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The Battalion

The Student News Site of Texas A&M University - College Station

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Breaking Barriers

After+leaving+El+Salvador%2C+Engineering+Sophomore+Leonidas+Villatores+was+required+to+translate+for+his+parents.
Photo by Photo by Cassie Stricker

After leaving El Salvador, Engineering Sophomore Leonidas Villatores was required to translate for his parents.

For most 7-year-olds, the idea of reading — let alone translating — complicated legal documents would be an almost impossible task. For language brokers like engineering sophomore Leo Villatoro, this was a daily responsibility when he was little.
Language brokers, unlike traditional translators, are bilingual children who grow up informally translating and interpreting for their parents or relatives.
Villatoro moved to the United States from El Salvador and began translating and interpreting for his mother shortly thereafter.
“I started learning and picked up English quickly, vocabulary wise, and I had decent conversational skills,” Villatoro said. “With bill statements or refunds, you know, the bank, anything with legal documents, I would help out.”
Although he picked up English very quickly, Villatoro said the responsibility of acting as his mother’s translator was a heavy burden for a child so young.
“It was hard to translate because I didn’t know a lot of the legal words — it was advanced vocabulary coming from companies and stuff, so it was a lot of pressure and sometimes I felt bad because I saw all my family did for me to have a better life and the only thing that I could do was help them translate this piece of paper,” Villatoro said.
For bilingual education sophomore Alexia Peralta, who speaks both English and Spanish, growing up as a language broker inspired her choice in major.
“As a bilingual educator, I’m sure I’ll run into parents who only speak Spanish, so my being able to translate school policies or information about meetings to parents who only speak Spanish will for sure be a super useful skill,” Peralta said.
Peralta’s background in interpreting and summarizing information from a young age still influences the way she communicates in English and Spanish.
“Sometimes whenever I need to describe something in English to someone I use my Spanish to help me find words to better articulate my thoughts,” Peralta said. “Whenever I’m talking to people I think in both Spanish and English and I respond in whatever language is being used. It definitely affects the way I think about things.”
Acting as her parents’ informal translator also became a source of pride for Peralta.
“I felt important, because I felt that responsibility of helping my parents and a sense of accomplishment because I was able to help them understand.” Peralta said.
Peralta’s background in interpreting and summarizing information from a young age still influences the way she communicates, in both English and Spanish.
“Sometimes whenever I need to describe something in English to someone I use my Spanish to help me find words to better articulate my thoughts,” Peralta said. “Whenever I’m talking to people I think in both Spanish and English and I respond in whatever language is being used. It definitely affects the way I think about things.”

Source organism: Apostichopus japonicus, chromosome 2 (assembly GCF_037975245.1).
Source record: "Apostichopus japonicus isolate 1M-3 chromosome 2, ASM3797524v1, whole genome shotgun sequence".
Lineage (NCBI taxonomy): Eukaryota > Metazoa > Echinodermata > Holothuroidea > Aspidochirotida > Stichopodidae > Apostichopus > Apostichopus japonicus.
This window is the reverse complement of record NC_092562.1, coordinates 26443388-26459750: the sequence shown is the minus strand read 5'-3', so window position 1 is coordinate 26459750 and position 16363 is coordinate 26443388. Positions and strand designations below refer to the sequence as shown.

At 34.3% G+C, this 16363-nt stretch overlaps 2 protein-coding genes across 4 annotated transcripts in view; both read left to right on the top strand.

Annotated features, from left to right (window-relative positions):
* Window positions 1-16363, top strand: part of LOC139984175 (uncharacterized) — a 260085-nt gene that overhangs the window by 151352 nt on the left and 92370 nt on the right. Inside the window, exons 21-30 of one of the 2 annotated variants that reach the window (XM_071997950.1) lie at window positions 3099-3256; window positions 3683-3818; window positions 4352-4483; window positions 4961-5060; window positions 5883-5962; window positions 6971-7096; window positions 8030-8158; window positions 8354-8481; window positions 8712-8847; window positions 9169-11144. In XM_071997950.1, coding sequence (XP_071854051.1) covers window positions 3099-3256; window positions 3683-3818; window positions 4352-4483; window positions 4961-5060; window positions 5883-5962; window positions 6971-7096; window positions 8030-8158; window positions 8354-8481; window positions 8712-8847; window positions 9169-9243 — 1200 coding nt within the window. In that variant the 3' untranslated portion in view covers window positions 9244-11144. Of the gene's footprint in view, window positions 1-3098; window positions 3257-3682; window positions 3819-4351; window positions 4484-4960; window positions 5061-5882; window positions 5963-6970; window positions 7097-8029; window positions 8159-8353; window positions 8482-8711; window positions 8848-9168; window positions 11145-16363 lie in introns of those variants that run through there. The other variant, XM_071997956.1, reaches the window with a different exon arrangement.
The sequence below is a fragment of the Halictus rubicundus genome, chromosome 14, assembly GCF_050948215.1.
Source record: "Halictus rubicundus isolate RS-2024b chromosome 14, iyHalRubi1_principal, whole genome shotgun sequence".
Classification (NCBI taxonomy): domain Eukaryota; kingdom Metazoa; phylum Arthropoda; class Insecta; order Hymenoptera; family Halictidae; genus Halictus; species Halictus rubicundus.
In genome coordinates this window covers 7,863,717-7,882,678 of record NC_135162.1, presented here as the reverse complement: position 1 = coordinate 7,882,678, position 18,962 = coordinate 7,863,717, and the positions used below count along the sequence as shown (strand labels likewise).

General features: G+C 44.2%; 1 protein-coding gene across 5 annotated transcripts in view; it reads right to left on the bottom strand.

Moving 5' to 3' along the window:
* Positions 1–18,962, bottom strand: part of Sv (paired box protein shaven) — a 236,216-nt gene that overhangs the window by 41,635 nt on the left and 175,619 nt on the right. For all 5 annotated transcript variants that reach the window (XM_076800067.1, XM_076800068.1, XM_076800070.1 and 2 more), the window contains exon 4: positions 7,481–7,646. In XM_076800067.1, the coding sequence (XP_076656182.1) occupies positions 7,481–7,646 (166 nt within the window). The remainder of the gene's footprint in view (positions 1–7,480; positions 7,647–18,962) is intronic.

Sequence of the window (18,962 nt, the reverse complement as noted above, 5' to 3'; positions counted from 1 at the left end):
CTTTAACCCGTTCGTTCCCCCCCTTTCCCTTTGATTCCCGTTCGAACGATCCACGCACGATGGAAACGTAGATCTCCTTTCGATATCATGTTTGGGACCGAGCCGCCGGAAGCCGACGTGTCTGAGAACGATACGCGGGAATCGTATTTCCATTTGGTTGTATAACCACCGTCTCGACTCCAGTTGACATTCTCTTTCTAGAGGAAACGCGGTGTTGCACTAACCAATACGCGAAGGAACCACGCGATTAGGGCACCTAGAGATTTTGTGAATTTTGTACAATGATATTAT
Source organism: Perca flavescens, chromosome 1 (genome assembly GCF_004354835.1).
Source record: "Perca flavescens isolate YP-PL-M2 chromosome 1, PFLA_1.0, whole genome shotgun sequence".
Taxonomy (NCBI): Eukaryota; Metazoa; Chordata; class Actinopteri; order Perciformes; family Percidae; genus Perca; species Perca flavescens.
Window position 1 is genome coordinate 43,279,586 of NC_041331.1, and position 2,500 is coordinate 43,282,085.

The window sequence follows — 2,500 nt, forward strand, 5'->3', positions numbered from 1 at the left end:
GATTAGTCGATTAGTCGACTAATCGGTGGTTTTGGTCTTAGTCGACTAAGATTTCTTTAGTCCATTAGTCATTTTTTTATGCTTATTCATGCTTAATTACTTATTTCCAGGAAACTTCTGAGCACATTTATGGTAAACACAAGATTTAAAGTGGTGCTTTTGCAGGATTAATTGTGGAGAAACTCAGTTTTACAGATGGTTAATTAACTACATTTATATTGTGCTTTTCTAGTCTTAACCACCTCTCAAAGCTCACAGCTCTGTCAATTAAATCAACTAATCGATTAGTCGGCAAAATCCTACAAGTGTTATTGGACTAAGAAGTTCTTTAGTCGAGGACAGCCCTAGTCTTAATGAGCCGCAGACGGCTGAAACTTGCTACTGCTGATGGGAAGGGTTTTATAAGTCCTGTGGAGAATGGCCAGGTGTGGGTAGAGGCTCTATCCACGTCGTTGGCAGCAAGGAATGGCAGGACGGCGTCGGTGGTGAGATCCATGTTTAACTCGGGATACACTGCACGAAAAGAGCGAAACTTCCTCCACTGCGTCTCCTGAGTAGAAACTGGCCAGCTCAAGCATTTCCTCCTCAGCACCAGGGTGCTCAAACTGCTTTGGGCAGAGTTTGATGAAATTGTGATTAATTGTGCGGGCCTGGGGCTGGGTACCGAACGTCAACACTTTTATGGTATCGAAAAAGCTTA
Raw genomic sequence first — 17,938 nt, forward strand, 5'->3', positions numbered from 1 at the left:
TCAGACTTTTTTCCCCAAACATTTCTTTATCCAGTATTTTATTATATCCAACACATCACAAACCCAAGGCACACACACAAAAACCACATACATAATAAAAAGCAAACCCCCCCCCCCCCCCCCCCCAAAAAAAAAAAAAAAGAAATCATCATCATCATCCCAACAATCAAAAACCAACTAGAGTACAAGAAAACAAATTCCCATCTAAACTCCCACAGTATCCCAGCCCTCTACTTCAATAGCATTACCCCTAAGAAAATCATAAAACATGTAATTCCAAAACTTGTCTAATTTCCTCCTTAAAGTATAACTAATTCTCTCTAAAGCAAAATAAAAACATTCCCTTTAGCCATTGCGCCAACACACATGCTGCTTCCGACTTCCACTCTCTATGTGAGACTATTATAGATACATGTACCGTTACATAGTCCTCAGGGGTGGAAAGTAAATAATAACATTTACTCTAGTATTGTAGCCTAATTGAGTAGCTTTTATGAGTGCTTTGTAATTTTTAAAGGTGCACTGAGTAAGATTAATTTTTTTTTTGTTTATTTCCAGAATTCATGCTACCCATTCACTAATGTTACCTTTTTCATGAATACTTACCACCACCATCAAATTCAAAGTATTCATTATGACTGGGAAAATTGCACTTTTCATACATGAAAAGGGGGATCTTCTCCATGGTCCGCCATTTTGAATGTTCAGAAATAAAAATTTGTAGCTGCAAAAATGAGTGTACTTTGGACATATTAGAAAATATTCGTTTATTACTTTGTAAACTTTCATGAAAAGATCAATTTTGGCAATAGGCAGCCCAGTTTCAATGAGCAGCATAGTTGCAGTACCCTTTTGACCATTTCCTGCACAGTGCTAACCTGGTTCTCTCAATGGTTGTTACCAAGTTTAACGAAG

Acting as her parents’ informal translator also became a source of pride for Peralta.
“I felt important, because I felt that responsibility of helping my parents and a sense of accomplishment because I was able to help them understand.” Peralta said.
Diana Garcia, a general studies sophomore, first began translating for her parents before she was fluent in English herself, and still helps interpret English for her parents when necessary.
“When I was four, I went into Pre-K not knowing how to say yes or no or anything, and teachers would yell at me because I didn’t understand,” Garcia said. “They called my mom to the office and there were no translators, so they sat me in the office, 4-year-old little me, having to translate and not know English myself.”
Garcia quickly grew into her role as a language broker, and the responsibility, while sometimes tough, helped her overcome her shyness as a child.
“I always had to translate from English even though I was six so it was really stressful. My personality wasn’t very outgoing and I hate talking on the phone, but it forced me to be outgoing because I couldn’t say no to my parents,” Garcia said.
Being a language broker and, more broadly, being bilingual also helps Garcia feel more connected to her roots.
“If I didn’t know the language I wouldn’t know the culture. Most of my family doesn’t speak English because they only visit,” Garcia said. “I feel more connected to my family and culture, because I have friends who can’t talk to their uncles or grandparents because they don’t speak Spanish, but I can.”
Despite the inherently demanding nature of being a language broker, Villatoro said he is grateful for the way he grew up.
“I’m very friendly. I don’t assume, when I meet a new person, ‘Oh, this person’s from there so we probably won’t get along’ I just hear them out,” Villatoro said. “[Being bilingual] has helped me so much, especially with learning something new; it’s just a little easier. It’s made me more open to other cultures.”

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